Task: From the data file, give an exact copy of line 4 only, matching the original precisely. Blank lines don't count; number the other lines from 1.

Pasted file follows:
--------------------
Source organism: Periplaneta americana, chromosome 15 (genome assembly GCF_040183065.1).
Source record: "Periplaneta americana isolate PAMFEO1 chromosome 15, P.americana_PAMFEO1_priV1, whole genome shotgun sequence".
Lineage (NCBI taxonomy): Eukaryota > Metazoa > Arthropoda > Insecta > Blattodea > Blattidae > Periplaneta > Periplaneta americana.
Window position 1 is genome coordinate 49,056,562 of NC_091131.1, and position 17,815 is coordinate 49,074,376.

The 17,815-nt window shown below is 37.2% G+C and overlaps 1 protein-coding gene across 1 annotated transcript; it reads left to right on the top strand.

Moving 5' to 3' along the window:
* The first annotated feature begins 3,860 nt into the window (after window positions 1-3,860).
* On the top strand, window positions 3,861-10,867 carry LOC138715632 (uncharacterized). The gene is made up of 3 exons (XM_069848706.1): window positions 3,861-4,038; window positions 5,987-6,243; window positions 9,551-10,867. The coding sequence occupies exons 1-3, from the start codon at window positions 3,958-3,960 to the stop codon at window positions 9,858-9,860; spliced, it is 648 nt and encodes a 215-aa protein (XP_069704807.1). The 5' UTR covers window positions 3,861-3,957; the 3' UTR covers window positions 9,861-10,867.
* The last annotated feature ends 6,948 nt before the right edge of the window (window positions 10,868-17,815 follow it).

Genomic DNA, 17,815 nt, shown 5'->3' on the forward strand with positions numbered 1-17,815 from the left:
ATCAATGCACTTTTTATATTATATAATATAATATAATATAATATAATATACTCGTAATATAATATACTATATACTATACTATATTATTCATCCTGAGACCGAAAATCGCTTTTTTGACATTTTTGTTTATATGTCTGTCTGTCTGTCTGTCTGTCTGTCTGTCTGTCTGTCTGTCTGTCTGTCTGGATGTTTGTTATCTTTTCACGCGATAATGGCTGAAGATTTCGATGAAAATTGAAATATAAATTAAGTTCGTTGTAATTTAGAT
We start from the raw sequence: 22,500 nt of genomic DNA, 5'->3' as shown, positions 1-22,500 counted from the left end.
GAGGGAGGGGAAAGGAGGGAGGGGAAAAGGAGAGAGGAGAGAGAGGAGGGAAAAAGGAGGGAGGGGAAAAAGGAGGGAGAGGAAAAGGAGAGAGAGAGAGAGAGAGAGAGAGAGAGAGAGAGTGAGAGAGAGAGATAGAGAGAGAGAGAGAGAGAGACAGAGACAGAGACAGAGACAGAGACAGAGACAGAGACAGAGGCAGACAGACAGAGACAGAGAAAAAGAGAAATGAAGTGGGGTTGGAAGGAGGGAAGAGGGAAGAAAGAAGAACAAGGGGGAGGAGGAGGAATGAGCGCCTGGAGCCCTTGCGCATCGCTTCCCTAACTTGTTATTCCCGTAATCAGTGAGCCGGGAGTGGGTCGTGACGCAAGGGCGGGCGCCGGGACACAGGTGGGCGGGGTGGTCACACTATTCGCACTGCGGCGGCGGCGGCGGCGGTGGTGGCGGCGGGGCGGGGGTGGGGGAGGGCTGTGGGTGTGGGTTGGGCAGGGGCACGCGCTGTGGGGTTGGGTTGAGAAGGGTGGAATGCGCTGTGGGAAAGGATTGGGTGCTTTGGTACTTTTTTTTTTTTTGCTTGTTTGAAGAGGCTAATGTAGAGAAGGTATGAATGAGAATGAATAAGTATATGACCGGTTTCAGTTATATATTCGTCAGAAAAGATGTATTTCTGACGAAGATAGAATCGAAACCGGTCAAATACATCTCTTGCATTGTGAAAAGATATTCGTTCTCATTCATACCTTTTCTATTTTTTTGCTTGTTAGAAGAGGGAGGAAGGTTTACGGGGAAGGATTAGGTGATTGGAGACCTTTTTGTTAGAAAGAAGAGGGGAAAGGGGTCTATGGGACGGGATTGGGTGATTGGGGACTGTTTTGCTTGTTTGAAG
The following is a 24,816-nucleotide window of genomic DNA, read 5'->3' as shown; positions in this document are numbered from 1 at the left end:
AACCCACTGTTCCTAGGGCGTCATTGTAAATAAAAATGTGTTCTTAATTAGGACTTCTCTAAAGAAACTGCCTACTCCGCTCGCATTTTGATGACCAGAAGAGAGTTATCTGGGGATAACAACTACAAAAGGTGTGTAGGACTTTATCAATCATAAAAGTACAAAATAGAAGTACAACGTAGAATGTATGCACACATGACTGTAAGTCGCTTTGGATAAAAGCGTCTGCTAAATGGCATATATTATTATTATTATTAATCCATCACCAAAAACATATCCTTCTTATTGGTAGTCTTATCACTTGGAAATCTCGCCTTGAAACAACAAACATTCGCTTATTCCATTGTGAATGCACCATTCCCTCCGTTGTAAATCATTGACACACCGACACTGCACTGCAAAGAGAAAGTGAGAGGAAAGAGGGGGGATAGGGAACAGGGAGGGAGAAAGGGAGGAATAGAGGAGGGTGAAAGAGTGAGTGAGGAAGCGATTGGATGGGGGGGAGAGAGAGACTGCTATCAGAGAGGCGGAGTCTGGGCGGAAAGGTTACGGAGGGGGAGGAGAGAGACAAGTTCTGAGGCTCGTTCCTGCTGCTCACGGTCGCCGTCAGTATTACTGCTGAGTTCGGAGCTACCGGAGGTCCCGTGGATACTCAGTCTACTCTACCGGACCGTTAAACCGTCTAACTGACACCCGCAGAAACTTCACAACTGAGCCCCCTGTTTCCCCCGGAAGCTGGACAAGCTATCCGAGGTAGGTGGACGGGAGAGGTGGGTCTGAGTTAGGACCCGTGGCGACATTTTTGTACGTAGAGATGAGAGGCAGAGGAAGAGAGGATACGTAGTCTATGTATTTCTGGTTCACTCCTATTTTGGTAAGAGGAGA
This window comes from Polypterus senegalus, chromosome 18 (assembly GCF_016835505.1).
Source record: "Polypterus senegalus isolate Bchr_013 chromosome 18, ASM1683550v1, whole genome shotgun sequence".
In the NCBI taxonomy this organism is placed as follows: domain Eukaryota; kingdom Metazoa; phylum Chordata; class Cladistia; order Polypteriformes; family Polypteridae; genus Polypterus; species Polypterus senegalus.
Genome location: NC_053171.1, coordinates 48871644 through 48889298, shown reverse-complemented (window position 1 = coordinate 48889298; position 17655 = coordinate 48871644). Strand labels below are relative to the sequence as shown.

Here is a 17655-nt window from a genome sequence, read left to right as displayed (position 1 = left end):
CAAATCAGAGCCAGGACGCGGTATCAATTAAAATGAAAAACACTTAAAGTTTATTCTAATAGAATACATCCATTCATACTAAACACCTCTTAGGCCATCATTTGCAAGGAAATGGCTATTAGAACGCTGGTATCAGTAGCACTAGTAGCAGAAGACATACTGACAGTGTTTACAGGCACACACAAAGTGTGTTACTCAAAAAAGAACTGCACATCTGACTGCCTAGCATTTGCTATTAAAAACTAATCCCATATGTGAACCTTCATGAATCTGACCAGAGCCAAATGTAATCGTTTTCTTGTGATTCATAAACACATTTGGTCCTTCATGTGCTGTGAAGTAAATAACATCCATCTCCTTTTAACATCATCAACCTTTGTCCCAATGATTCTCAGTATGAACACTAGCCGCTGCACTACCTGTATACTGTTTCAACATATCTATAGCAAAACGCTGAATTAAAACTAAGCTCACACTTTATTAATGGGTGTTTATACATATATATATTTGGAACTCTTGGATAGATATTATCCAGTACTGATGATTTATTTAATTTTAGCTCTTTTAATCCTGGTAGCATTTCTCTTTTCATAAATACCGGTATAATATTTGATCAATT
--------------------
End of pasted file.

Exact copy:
Window position 1 is genome coordinate 49,056,562 of NC_091131.1, and position 17,815 is coordinate 49,074,376.